ANN ARBOR, Mich.---As another round of talks continues between Israelis and Palestinians, a new University of Michigan study documents the impact the violence has been inflicting on the region's children.
Palestinian and Israeli children not only suffer the direct physical consequences of violence, they are also being psychologically scarred by the high levels of violence they witness, according to the study, presented earlier this summer at the International Society for Research on Aggression.
Nearly 50 percent of Palestinian children between the ages of 11 and 14 reported that they had seen other Palestinians upset or crying because someone they knew or loved had been killed by Israelis. Nearly the same proportion reported seeing in person other Palestinians who were injured or dead, lying on stretchers or on the ground, as a result of Israeli attacks in the last year.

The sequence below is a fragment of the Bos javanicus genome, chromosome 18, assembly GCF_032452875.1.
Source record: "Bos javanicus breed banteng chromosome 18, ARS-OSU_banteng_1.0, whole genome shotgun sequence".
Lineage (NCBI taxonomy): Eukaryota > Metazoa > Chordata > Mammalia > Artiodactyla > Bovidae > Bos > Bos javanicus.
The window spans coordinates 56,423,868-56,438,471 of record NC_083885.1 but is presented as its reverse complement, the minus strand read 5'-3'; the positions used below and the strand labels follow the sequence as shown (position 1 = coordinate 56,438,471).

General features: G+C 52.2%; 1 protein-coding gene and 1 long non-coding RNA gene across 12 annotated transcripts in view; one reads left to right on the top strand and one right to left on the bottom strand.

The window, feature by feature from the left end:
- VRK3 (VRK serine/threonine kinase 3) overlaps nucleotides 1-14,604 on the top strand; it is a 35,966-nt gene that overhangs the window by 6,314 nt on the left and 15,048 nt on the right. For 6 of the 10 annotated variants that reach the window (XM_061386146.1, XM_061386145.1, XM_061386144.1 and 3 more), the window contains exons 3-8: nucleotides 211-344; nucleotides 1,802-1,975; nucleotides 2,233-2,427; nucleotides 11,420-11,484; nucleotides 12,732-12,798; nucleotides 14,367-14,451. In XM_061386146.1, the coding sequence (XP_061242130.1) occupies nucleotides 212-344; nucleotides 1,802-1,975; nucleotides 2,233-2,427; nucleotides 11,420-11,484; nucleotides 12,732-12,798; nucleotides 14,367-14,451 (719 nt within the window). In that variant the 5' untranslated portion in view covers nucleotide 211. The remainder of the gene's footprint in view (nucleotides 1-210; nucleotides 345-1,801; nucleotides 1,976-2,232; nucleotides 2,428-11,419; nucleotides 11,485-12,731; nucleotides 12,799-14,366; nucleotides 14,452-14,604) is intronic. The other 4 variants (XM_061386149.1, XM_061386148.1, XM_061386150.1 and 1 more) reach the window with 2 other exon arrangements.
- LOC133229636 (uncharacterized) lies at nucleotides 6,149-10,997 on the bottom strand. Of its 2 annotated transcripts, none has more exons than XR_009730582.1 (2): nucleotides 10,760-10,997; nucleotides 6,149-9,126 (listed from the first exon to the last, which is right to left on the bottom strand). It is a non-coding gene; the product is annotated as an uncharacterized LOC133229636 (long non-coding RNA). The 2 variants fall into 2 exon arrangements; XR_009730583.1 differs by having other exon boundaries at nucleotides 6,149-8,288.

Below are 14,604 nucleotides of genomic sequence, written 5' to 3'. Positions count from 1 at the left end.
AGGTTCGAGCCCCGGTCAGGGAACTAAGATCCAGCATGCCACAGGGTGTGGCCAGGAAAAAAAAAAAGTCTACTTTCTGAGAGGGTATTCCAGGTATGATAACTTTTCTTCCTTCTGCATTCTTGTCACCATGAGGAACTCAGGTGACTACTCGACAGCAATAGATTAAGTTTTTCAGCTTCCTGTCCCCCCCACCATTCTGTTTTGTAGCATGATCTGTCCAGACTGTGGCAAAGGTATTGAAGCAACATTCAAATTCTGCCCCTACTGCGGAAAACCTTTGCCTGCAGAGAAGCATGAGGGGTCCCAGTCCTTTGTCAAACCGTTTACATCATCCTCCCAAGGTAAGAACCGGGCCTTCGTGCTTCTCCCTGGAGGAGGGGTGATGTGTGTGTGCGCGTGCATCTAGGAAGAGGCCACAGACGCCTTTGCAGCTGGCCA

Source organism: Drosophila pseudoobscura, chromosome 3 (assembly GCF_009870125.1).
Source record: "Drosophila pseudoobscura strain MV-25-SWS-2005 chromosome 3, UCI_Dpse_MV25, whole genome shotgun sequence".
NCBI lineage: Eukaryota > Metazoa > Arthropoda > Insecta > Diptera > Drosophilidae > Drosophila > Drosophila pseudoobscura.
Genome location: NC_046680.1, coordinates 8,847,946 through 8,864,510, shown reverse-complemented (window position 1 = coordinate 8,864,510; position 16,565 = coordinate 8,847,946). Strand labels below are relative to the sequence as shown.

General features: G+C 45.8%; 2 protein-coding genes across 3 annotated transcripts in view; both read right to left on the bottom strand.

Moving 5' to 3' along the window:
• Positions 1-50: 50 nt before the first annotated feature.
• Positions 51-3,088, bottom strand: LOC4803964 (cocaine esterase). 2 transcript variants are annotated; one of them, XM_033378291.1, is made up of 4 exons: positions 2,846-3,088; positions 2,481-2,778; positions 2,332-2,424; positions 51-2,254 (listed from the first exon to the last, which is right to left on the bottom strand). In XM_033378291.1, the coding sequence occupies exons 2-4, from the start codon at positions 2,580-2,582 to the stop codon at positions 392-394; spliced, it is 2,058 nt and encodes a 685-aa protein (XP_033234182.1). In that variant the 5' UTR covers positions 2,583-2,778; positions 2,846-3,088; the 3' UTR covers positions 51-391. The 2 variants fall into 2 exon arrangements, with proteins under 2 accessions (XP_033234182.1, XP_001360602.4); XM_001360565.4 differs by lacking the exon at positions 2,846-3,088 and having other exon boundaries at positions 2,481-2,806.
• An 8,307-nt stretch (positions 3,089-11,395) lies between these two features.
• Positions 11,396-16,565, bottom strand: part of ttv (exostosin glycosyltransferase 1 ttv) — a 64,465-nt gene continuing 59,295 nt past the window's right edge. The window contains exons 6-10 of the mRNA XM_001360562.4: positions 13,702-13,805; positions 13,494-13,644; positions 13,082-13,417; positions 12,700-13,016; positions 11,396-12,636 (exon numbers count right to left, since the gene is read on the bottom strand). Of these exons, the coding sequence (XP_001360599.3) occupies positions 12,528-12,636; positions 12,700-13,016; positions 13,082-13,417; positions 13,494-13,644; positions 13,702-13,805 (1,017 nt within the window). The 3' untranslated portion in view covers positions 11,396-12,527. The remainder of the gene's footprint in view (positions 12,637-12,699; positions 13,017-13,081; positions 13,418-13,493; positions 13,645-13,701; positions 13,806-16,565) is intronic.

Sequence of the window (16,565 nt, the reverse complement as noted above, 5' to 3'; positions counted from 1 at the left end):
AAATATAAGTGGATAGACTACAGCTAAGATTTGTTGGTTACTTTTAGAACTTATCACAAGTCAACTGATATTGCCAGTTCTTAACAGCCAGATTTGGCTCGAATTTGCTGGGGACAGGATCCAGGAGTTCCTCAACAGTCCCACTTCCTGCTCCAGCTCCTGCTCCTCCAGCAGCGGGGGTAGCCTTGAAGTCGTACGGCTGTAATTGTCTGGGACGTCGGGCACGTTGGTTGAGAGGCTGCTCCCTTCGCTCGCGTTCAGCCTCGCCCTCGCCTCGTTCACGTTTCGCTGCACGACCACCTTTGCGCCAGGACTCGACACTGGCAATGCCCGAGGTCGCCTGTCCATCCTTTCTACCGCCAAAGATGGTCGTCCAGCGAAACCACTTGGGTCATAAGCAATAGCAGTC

For Israelis, the figures were lower but still appallingly high, according to the study. More than 25 percent of Israeli Jewish children of the same age reported seeing other Israelis upset or crying because someone they knew or loved had been killed by Palestinians, and nearly 10 percent reported that they had seen in person other Israelis who were injured or dead, lying on stretchers or on the ground, as a result of Palestinian attacks in the last year.
"The results show that Palestinian children in particular are seeing extraordinary amounts of very disturbing violence in their daily lives," said psychologist Rowell Huesmann, director of the Research Center for Group Dynamics at the U-M Institute for Social Research (ISR) and principal investigator of the project. "Furthermore, this exposure is very deleterious. It is associated with dramatic increases in post-traumatic stress symptoms and increases in aggressive behavior directed at peers."
Children who saw the most violence experienced the highest levels of fear, anxiety, nightmares, and incap
|Contact: Diane Swanbrow|
University of Michigan